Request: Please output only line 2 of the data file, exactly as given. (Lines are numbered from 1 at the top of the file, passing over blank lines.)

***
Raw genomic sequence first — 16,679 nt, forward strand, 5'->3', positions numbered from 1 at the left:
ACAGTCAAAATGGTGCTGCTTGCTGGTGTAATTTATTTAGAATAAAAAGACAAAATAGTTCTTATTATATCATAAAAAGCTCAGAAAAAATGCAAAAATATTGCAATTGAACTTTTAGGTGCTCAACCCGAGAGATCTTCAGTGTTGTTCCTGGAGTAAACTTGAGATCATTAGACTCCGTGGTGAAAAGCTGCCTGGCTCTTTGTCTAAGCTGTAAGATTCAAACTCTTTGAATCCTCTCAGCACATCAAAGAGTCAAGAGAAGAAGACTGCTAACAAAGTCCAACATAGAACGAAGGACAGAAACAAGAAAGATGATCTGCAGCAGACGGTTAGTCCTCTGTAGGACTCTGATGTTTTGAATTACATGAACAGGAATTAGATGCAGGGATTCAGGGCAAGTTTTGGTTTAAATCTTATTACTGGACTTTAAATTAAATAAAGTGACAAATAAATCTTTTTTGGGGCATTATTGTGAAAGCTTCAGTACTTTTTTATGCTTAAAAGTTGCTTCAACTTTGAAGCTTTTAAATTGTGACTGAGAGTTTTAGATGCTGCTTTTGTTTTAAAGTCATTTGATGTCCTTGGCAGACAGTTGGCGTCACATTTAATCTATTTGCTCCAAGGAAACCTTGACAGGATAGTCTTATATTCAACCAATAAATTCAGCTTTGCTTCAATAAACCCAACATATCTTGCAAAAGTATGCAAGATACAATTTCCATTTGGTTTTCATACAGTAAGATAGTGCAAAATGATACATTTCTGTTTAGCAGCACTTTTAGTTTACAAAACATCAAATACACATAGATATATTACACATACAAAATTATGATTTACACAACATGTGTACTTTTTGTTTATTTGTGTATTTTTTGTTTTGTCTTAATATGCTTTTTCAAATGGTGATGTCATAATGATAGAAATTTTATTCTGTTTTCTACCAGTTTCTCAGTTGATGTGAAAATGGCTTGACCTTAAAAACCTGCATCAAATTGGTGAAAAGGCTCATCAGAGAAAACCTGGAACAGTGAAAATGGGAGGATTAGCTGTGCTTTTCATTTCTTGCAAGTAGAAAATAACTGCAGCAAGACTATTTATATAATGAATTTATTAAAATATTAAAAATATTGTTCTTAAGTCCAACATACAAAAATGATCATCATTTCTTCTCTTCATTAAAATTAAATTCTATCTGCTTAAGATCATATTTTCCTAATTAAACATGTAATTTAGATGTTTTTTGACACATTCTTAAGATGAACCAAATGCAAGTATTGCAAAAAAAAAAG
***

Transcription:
ACAGTCAAAATGGTGCTGCTTGCTGGTGTAATTTATTTAGAATAAAAAGACAAAATAGTTCTTATTATATCATAAAAAGCTCAGAAAAAATGCAAAAATATTGCAATTGAACTTTTAGGTGCTCAACCCGAGAGATCTTCAGTGTTGTTCCTGGAGTAAACTTGAGATCATTAGACTCCGTGGTGAAAAGCTGCCTGGCTCTTTGTCTAAGCTGTAAGATTCAAACTCTTTGAATCCTCTCAGCACATCAAAGAGTCAAGAGAAGAAGACTGCTAACAAAGTCCAACATAGAACGAAGGACAGAAACAAGAAAGATGATCTGCAGCAGACGGTTAGTCCTCTGTAGGACTCTGATGTTTTGAATTACATGAACAGGAATTAGATGCAGGGATTCAGGGCAAGTTTTGGTTTAAATCTTATTACTGGACTTTAAATTAAATAAAGTGACAAATAAATCTTTTTTGGGGCATTATTGTGAAAGCTTCAGTACTTTTTTATGCTTAAAAGTTGCTTCAACTTTGAAGCTTTTAAATTGTGACTGAGAGTTTTAGATGCTGCTTTTGTTTTAAAGTCATTTGATGTCCTTGGCAGACAGTTGGCGTCACATTTAATCTATTTGCTCCAAGGAAACCTTGACAGGATAGTCTTATATTCAACCAATAAATTCAGCTTTGCTTCAATAAACCCAACATATCTTGCAAAAGTATGCAAGATACAATTTCCATTTGGTTTTCATACAGTAAGATAGTGCAAAATGATACATTTCTGTTTAGCAGCACTTTTAGTTTACAAAACATCAAATACACATAGATATATTACACATACAAAATTATGATTTACACAACATGTGTACTTTTTGTTTATTTGTGTATTTTTTGTTTTGTCTTAATATGCTTTTTCAAATGGTGATGTCATAATGATAGAAATTTTATTCTGTTTTCTACCAGTTTCTCAGTTGATGTGAAAATGGCTTGACCTTAAAAACCTGCATCAAATTGGTGAAAAGGCTCATCAGAGAAAACCTGGAACAGTGAAAATGGGAGGATTAGCTGTGCTTTTCATTTCTTGCAAGTAGAAAATAACTGCAGCAAGACTATTTATATAATGAATTTATTAAAATATTAAAAATATTGTTCTTAAGTCCAACATACAAAAATGATCATCATTTCTTCTCTTCATTAAAATTAAATTCTATCTGCTTAAGATCATATTTTCCTAATTAAACATGTAATTTAGATGTTTTTTGACACATTCTTAAGATGAACCAAATGCAAGTATTGCAAAAAAAAAAG